the rooms. Lord Clanbrazil told her of the report, and hoped she
would contradict it: she grew as angry as a fine lady could grow,
told him it was no business of his, and--and I am afraid, still
more. Vane whispered her--One should have thought that name
would have some weight--oh! worse and worse! the poor English
language was ransacked for terms that came up to her resentment:-
-the party broke up, and, I suppose, nobody went home to write an
account of what happened to their acquaintance.
O'Brien and Lady Susan are to be transported to the Ohio, and
have a grant of forty thousand acres. The Duchess of Grafton
says sixty thousand were bestowed; but a friend of yours, and a
relation of Lady Susan, nibbled away twenty thousand for a Mr.
By a letter from your brother to-day, I find our northern journey
is laid aside; the Duke of Devonshire is coming to town; the
physicians want him to go to Spa. This derangement makes me turn
my eyes eagerly towards Paris; though I shall be ashamed to come
thither after the wise reasons I have given you against it in the
beginning of this letter; nous verrons--the temptation is strong,
but patriots must resist temptations; it is not the etiquette to
yield to them till a change happens.
I enclose a letter, which your brother has sent me to convey to
you, and two pamphlets.(646) The former is said to be written by
Shebbeare, under George Grenville's direction: the latter, which
makes rather more noise, is certainly composed by somebody who
does not hate your brother--I even fancy you will guess the same
person for the author that every body else does. I shall be able
to send you soon another pamphlet, written by Charles Townshend,
on the subject of the warrants:-you see, at least, we do not
ransack Newgate and the pillory(647) for writers. We leave those
to the administration.
I wish you would be so kind as to tell me, what is become of my
sister and Mr. Churchill. I received a letter from Lady Mary
to-day, telling me she was that instant setting out from Paris,
but does not say whither.
The first storm that is likely to burst in politics, seems to be
threatened from the Bedford quarter. The Duke and Duchess have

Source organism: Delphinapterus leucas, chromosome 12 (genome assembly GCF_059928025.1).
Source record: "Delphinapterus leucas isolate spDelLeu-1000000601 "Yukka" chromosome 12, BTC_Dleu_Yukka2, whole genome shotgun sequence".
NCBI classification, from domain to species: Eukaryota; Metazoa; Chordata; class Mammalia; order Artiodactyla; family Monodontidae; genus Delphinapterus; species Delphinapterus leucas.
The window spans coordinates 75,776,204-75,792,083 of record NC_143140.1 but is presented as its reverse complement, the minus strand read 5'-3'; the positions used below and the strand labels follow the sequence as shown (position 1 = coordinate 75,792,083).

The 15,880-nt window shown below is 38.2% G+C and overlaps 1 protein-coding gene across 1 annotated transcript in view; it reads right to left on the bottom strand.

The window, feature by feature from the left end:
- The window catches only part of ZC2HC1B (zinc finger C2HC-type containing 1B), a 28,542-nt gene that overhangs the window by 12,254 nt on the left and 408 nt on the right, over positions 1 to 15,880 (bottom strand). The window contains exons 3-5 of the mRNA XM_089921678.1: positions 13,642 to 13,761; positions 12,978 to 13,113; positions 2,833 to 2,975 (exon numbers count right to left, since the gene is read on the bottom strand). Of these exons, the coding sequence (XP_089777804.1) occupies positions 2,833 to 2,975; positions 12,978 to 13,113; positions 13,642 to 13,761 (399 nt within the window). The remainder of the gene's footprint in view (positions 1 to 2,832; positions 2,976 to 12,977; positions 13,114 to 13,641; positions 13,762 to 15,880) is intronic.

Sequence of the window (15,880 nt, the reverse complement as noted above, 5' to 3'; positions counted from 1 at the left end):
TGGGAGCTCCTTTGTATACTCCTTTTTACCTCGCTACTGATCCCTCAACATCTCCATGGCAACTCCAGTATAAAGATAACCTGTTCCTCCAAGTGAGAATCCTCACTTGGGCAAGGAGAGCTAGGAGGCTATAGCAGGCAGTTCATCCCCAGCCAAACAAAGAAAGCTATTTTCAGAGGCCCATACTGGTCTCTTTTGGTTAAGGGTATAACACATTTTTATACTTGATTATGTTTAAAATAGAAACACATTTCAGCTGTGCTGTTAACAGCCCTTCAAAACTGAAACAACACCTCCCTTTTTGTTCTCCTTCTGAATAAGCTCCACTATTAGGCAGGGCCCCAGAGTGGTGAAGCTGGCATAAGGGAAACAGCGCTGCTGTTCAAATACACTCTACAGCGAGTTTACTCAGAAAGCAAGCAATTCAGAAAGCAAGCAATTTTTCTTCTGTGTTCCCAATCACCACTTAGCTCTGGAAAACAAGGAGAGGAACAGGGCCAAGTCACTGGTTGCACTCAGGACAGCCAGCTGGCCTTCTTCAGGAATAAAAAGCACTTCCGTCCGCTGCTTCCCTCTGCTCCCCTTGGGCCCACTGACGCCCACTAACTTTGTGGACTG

been in town but for two days the whole summer, and are now going
to Trentham, whither Lord Gower, qui se donnoit pour favori, is
retired for three months. This is very unlike the declaration in
spring, that the Duke must reside at Streatham,(648) because the
King could not spare him for a day.
The memorial(649) left by Guerchy at his departure, and the late
arr`ets in France on our American histories, make much noise, and
seem to say that I have not been a false prophet! If our
ministers can stand so many difficulties from abroad, and so much
odium at home, they are abler men than I take them for. Adieu,
the whole H`otel de Lassay!(650) I verily think I shall see it
(633) He had the lucrative office of usher of the exchequer, and
a couple of other less considerable sinecures.-C.
(634) Robert, last Earl of Holderness, grandson of the great Duke
Schomberg; he had been secretary of state at the accession.-C.
(635) Lady Hertford was daughter of the late, and cousin of the
existing Duke of Grafton, who was one of the leaders of the
(636) The state of the public mind at this time is thus described
by Gray:--"Grumble, indeed, every one does; but, since Wilkes's
affair, they fall off their metal, and seem to shrink under the
brazen hand of Norton and his colleagues. I hear there will be
no Parliament till after Christmas. If the French should be so
unwise as to suffer the Spanish court to go on in their present
measures (for they refuse to pay the ransom of Manilla, and have
driven away our logwood cutters already,) down go their friends
in the ministry, and all the schemes of right divine and
prerogative; and this is perhaps the best chance we have. Are
you not struck with the great similarity there is between the
first years of Charles the First and the present times? Who
would have thought it possible five years ago?" Works, vol. iv.
(637) It is not easy to say what hundred and fifty years he
alludes to; the contests of Whig and Tory were never so violent
as in the last years of Queen Anne, just fifty years before this